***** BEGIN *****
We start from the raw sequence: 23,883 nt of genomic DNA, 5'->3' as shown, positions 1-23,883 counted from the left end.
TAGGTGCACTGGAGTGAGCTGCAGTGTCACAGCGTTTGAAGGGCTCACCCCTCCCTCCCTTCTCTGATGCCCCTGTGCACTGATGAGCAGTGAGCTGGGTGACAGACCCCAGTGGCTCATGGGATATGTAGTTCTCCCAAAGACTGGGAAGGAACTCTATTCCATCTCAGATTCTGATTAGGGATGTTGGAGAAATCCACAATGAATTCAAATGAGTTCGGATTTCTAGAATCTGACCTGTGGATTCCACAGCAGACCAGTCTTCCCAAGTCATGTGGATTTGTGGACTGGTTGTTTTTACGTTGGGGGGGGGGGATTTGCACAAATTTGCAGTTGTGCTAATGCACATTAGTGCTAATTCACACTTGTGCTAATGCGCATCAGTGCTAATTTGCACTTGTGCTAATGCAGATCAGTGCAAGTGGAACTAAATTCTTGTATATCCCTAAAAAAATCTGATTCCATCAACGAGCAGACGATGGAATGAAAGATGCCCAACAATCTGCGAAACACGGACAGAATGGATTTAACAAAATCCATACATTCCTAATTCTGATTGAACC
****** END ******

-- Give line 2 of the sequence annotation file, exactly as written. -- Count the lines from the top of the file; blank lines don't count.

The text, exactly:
TAGGTGCACTGGAGTGAGCTGCAGTGTCACAGCGTTTGAAGGGCTCACCCCTCCCTCCCTTCTCTGATGCCCCTGTGCACTGATGAGCAGTGAGCTGGGTGACAGACCCCAGTGGCTCATGGGATATGTAGTTCTCCCAAAGACTGGGAAGGAACTCTATTCCATCTCAGATTCTGATTAGGGATGTTGGAGAAATCCACAATGAATTCAAATGAGTTCGGATTTCTAGAATCTGACCTGTGGATTCCACAGCAGACCAGTCTTCCCAAGTCATGTGGATTTGTGGACTGGTTGTTTTTACGTTGGGGGGGGGGGATTTGCACAAATTTGCAGTTGTGCTAATGCACATTAGTGCTAATTCACACTTGTGCTAATGCGCATCAGTGCTAATTTGCACTTGTGCTAATGCAGATCAGTGCAAGTGGAACTAAATTCTTGTATATCCCTAAAAAAATCTGATTCCATCAACGAGCAGACGATGGAATGAAAGATGCCCAACAATCTGCGAAACACGGACAGAATGGATTTAACAAAATCCATACATTCCTAATTCTGATTGAACC